A weak holiday season and a struggling economy led retailers Sharper Image and Lillian Vernon Corp. to file for bankruptcy this week, and...
NEW YORK — A weak holiday season and a struggling economy led retailers Sharper Image and Lillian Vernon Corp. to file for bankruptcy this week, and analysts predict others could soon follow them as consumer spending worsens.
“You’ll see a record number of bankruptcies over the next 50, 100 and 1,000 days,” said Burt Flickinger III, managing director of retail consulting firm Strategic Resource Group.
Both Sharper Image, known for its high-tech novelty gadgets, and Lillian Vernon, which sells low-cost gifts and gadgets through its catalog and Web site, have long been plagued with falling sales. But retailers across the sector have been laying off staff and closing stores as consumers cut back on discretionary spending.
The International Council of Shopping Centers projects that 5,770 stores could close in 2008, the largest number since 2004. Retailers as a whole reported their worst January same-store sales in almost four decades.
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Flickinger said the problem is partly food and fuel inflation. While consumers used to pay 10 cents of every dollar for food and fuel, they now pay up to 20 cents per dollar.
Retail analyst Patricia Edwards of Wentworth Hauser and Violich said that while Sharper Image and Lillian Vernon were the “weak links in the herd,” others are likely to follow as things weaken — or seem to do.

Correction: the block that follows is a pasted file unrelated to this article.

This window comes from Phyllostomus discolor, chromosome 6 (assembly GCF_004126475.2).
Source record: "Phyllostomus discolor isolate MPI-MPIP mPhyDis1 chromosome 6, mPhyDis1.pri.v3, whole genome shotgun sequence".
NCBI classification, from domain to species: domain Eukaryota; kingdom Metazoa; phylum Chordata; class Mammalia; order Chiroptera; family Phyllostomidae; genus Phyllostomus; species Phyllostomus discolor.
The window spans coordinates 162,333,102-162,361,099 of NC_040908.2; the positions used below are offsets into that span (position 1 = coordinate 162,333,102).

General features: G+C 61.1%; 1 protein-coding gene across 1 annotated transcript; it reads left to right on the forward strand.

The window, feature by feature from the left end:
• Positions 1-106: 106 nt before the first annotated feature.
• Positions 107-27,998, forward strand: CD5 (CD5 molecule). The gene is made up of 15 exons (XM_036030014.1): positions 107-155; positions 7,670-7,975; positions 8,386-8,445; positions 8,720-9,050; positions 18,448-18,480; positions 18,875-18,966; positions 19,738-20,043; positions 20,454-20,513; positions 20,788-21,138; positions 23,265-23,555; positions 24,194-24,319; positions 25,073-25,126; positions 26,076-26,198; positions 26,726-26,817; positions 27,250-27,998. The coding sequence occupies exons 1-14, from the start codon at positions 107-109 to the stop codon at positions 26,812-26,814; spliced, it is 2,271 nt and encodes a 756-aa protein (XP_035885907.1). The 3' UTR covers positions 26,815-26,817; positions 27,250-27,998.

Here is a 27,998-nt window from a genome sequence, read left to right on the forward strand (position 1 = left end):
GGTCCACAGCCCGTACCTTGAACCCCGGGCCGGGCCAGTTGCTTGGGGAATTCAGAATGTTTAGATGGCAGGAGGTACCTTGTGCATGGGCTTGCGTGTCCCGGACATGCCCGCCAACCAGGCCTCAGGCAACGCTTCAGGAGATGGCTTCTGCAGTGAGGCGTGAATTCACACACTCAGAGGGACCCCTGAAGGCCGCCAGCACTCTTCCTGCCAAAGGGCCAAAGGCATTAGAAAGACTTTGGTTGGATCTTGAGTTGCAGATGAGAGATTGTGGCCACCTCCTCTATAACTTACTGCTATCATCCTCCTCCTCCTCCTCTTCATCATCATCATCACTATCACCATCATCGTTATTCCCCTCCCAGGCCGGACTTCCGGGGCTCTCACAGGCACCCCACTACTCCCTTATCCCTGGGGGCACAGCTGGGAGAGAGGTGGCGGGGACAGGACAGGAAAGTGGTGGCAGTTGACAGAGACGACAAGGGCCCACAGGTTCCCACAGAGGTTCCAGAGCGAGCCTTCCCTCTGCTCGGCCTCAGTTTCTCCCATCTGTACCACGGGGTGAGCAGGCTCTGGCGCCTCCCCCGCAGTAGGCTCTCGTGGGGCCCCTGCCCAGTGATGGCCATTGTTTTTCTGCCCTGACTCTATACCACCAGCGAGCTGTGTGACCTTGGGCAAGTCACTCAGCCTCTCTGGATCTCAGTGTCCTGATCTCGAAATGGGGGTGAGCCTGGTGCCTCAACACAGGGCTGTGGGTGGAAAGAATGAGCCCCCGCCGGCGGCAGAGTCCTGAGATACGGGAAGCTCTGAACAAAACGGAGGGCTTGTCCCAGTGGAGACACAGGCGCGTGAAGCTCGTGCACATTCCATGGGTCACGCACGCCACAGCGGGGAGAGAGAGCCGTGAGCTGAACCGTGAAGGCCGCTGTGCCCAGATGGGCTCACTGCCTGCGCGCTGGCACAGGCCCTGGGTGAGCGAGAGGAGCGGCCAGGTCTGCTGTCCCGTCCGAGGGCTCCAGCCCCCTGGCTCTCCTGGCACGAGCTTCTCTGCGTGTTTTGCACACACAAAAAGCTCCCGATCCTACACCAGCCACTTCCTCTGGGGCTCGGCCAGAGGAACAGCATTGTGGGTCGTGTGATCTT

“Even if we never hit a classical recession, the consumer is in a recession,” she said. “It may just be a mental recession, but as long as people are feeling fear, they’re not going to spend the way they did before.”
In an affidavit filed with the U.S. Bankruptcy Court for the District of Delaware, Sharper Image Chief Financial Officer Rebecca Roedell said the company has experienced declining sales since 2004 and recorded net losses from fiscal 2005 into 2008.
San Francisco-based Sharper Image plans to close 90 of its 184 stores as soon as possible after it sells their inventories.
It plans to continue to conduct business as usual while it develops a reorganization plan.
Telephone calls to the company about plans for Sharper Image outlets in downtown Seattle, Bellevue Square and Alderwood mall were not immediately returned Wednesday.
Meanwhile, Lillian Vernon Chief Financial Officer Robert Eveleigh said in an affidavit Wednesday that the company, which has a highly cyclical business that peaks during the Christmas holidays, has experienced declining sales and rising costs over the past decade.
The company is evaluating whether it is in the best interest of its shareholders to sell itself or liquidate.
Both companies had recently tried management changes and other moves to help results.
Lillian Vernon, meanwhile, laid off half its year-round work force.
Sharper Image shares lost $1.05, or 72.9 percent, to 39 cents, and hit an all-time low of 29 cents at one point during the day. Lillian Vernon is not publicly traded.